Method 2: Run Shell Script Using “bash”

We can run the shell script with the “bash” command utility with the name of the file “testscript.txt” as given below:

$ bash

To print the content of the bash file and then run the script, the “v” option is used, which stands for “verbose”. To run the “” with displaying its content, execute the below-mentioned command in the terminal:

$ bash -v

Similarly, we can use the “x” option of the bash to print the command in the shell script and executes the command.

$ bash -x

Method 3: Run Shell Script Using “./”

The “./” operator is concatenated with the file name (in this case, testfile.txt) to run the shell script. If you run the shell script without giving the “execute” permissions to the file, it will show the below error:

$ ./

To give execute permissions to the user for “”, utilize this command:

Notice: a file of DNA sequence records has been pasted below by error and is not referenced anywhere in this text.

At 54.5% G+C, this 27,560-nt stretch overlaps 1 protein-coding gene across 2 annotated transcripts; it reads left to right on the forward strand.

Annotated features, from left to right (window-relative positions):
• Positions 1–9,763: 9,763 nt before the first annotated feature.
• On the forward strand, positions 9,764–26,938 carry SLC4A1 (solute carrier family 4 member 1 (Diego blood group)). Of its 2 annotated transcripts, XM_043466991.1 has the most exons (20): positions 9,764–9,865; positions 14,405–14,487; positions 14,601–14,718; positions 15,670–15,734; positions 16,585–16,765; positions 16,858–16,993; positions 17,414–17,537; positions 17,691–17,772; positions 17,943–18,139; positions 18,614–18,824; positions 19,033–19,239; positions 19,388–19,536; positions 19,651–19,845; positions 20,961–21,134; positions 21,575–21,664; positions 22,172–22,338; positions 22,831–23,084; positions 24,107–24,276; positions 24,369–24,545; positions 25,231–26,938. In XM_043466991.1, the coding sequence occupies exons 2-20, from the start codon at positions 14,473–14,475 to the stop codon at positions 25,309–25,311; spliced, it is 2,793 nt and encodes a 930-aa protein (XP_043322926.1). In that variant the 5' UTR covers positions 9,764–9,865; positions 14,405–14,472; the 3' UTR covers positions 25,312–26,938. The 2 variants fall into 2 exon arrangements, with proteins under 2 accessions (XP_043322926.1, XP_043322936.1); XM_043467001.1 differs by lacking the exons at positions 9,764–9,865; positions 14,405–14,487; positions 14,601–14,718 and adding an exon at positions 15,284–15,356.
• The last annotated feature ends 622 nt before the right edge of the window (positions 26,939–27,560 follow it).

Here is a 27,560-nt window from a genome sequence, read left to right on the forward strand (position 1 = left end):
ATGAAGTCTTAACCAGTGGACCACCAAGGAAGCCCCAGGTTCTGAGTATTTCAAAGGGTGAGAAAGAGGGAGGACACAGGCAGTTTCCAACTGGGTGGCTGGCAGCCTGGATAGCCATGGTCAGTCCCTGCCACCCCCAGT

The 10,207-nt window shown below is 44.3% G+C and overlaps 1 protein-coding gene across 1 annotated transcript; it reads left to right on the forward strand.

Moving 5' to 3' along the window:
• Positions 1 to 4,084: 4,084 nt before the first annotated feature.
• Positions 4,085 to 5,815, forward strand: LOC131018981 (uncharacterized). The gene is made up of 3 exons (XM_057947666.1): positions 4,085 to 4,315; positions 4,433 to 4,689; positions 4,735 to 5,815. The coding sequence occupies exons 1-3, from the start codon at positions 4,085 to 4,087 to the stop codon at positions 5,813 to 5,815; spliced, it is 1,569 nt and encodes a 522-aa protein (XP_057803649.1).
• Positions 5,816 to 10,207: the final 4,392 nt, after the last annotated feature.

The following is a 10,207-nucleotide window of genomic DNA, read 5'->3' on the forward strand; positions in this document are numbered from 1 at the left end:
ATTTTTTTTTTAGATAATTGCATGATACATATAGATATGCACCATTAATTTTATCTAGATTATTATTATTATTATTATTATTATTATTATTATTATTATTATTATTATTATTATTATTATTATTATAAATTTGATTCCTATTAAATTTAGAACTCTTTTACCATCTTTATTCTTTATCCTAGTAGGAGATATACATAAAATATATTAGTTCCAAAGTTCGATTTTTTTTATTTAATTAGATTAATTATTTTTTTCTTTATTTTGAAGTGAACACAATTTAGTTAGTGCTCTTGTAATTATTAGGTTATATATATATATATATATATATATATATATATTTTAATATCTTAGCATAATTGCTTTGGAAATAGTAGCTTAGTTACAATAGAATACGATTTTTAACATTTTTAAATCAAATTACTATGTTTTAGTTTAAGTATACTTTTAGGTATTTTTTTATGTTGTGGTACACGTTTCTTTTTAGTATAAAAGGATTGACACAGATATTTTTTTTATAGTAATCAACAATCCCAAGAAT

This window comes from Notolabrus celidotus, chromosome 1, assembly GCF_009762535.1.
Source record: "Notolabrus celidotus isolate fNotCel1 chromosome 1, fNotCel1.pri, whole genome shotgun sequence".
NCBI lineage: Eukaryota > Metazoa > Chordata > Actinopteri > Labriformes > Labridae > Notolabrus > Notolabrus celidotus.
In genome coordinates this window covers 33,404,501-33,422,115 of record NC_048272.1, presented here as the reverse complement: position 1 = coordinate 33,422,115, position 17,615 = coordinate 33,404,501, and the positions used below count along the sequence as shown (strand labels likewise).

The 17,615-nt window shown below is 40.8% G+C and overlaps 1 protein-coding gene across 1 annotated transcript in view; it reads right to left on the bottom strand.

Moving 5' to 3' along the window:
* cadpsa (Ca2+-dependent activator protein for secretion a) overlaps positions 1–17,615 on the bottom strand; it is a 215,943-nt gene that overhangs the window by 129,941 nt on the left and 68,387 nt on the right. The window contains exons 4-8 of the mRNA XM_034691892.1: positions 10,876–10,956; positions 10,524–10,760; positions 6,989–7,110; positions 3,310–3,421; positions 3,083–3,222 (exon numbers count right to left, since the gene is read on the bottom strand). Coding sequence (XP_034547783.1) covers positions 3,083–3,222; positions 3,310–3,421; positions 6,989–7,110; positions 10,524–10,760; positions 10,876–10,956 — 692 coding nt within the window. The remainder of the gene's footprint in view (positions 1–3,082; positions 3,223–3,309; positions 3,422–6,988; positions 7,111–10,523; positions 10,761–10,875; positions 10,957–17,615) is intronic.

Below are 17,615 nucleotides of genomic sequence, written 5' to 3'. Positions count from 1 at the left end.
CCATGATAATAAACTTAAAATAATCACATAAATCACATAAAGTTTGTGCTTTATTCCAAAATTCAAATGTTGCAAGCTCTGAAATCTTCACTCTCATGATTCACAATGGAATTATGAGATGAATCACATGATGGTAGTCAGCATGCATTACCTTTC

$ chmod +x

Let’s run the “” bash script file after giving the execute permission by using this command utility to execute the shell script:

$ ./

Method 4: Run Shell Script Using “source”

We can use the “source” before the file name to run the bash script. The file named ”” can be executed in the terminal using the below-written command:

$ source

The Dot “.” operator can also be used as a replacement for a source command which has the same meaning. For example, to run the shell script named “”, utilize this command in the terminal:

$ .

Method 5: Run Shell Script Using Absolute Path

To run the shell script, the absolute path can also be used. For instance, a bash script file “” in the home directory (~) execute this command:  

$ ~/

If the script file is in the “Desktop” directory, we can provide the absolute path of the “” to start the bash shell in the Linux, as shown below:

$ ~/Desktop/

The above-stated methods are performed using the “bash” A shell script can also be executed via Z-shell and K-shell.

How to Run a Shell Script Using Z-Shell?

The Z-shell is the advanced version of the bash shell with many new functions like spell check, theme customization, and plugin support. The Z shell is more interactive for users because it allows more customization.

Prerequisite: Install Z-Shell Support

We can install the Z-shell in Linux distros with the following commands:

$ sudo apt install zsh                      #For Debian-based distros.
$ sudo yum install zsh                      #For rpm-based distros.